- Internal (inside) hemorrhoids develop inside the anus. They are painless and sometimes bleed a lot during bowel movements. They may also protrude during bowel movements. If they protrude from the anal opening and cannot be pushed back, they can cause severe pain.
- External (outside) hemorrhoids develop under the skin around the anus and can easily be felt or seen as a lump. They bleed when broken by straining, rubbing, or scratching.
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Bleeding from the anus that may appear:
- On the stool
- On the toilet paper
- In the toilet bowl
- Anal itching and burning
- Swelling and pain during bowel movements
- Sensitive lumps of various sizes around the anus
- Sitz baths—sitting in plain, warm water 2-3 times a day for about 10 minutes each time
- Ice packs—putting cold packs on the anus for short durations to relieve pain and swelling
- Medication—applying hemorrhoidal creams or suppositories to the affected area
- High-fiber diet—Eating more fresh fruit, raw, or cooked vegetables, and whole grains has been consistently shown to reduce hemorrhoid symptoms including bleeding. If you enjoy spicy foods, you can continue eating them. Studies have shown that they do not worsen hemorrhoidal symptoms.
- Fluids—drinking 6-8 (8-ounce) glasses of nonalcoholic fluids daily to soften stools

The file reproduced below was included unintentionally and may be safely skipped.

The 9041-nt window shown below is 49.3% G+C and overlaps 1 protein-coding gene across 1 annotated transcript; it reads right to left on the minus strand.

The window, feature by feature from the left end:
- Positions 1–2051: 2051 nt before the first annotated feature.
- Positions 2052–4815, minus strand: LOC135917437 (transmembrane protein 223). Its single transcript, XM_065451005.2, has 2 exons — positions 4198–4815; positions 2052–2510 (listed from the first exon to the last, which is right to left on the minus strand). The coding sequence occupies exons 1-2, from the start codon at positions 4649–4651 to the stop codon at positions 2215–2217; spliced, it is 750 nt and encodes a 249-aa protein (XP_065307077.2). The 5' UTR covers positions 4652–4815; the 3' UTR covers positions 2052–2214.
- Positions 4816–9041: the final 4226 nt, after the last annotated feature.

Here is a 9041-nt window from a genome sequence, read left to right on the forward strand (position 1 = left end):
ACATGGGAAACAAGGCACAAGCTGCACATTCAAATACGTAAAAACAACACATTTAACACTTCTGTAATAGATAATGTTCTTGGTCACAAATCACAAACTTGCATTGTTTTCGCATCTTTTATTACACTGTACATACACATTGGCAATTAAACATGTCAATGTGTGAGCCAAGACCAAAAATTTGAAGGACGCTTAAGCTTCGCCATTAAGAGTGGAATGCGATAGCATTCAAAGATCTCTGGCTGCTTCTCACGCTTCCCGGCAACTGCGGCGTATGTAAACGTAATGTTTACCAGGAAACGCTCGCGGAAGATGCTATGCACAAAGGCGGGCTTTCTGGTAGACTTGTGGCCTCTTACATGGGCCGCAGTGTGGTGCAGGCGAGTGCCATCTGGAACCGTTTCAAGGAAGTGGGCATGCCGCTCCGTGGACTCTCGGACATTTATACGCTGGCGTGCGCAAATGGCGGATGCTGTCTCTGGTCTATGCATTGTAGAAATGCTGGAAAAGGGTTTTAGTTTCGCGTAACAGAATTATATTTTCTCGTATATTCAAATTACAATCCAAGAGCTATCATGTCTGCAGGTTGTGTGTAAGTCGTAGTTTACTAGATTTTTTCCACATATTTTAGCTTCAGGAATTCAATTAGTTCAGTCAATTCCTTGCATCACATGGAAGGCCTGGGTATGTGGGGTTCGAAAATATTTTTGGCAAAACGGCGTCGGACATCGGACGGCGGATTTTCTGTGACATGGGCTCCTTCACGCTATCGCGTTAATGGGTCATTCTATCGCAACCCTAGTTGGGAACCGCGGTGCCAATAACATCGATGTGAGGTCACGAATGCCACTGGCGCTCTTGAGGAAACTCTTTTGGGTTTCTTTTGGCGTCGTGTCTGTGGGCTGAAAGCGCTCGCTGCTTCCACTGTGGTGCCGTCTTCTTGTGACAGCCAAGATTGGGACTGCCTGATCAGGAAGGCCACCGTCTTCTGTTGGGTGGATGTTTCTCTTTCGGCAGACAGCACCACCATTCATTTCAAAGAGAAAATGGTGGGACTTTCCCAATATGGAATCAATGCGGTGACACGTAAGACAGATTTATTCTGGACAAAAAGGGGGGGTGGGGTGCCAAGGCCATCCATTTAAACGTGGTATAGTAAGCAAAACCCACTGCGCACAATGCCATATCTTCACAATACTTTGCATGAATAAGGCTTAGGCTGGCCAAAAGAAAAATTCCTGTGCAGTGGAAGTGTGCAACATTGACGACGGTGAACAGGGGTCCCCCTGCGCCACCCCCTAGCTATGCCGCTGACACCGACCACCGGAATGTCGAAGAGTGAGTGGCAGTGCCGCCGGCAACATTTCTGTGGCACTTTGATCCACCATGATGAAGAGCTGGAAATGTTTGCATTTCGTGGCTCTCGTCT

- Rubber band ligation—a rubber band placed around the base of the hemorrhoid to cut off circulation and force the hemorrhoid to wither away within a few days
- Sclerotherapy—a chemical solution is injected near the blood vessel to cause scarring and shrinkage of the hemorrhoid
- Coagulation therapy—the use of electricity (direct current electrotherapy), laser, or infrared light (photocoagulation) to shrink the hemorrhoidal tissue
- Hemorrhoidectomy—this surgery involves permanent removal of hemorrhoids by cutting the hemorrhoidal tissue away. Some of the newest surgical treatments involve using stainless steel staples. While many surgeons favor these treatments, there is some evidence that techniques that are more traditional produce more consistent and long-lasting relief.
- Eat a high fiber diet.
- Exercise regularly, especially walking.
- Empty bowels as soon as possible after the urge occurs.
- Avoid the overuse of laxatives.
American Society of Colon and Rectal Surgeons http://www.fascrs.org
National Digestive Diseases Information Clearinghouse http://digestive.niddk.nih.gov
The Canadian Association of Gastroenterology http://www.cag-acg.org
The College of Family Physicians of Canada http://www.cfpc.ca
Alonso-Coello P, Guyatt G, Heels-Ansdell D, et al. Laxatives for the treatment of hemorrhoids. Cochrane Database Syst Rev. 2005;(4):CD004649.
Altomare DF, Rinaldi M, La Torre F, et al. Red hot chili pepper and hemorrhoids: the explosion of a myth: results of a prospective, randomized, placebo-controlled, crossover trial. Dis Colon Rectum. 2006;49:1018-1023.
Hemorrhoids. American Society of Colon and Rectal Surgeons website. Available at: http://www.fascrs.org/patients/conditions/hemorrhoids/. Published Janurary 2008. Accessed July 1, 2009.
Hemorrhoids. DynaMed website. Available at: https://dynamed.ebscohost.com/about/about-us . Updated June 2009. Accessed July 1, 2009
Hemorrhoids. National Institutes of Health, National Institute of Diabetes, Digestive, and Kidney Diseases website. Available at: http://digestive.niddk.nih.gov/ddiseases/pubs/hemorrhoids/index.aspx . Published November 2004. Accessed July 1, 2009.
Jayaraman S, Colquhoun PH, Malthaner RA. Stapled versus conventional surgery for hemorrhoids. Cochrane Database Syst Rev . 2006;(4):CD005393.
- Reviewer: Peter Lucas, MD
- Review Date: 09/2012 -
- Update Date: 00/93/2012 -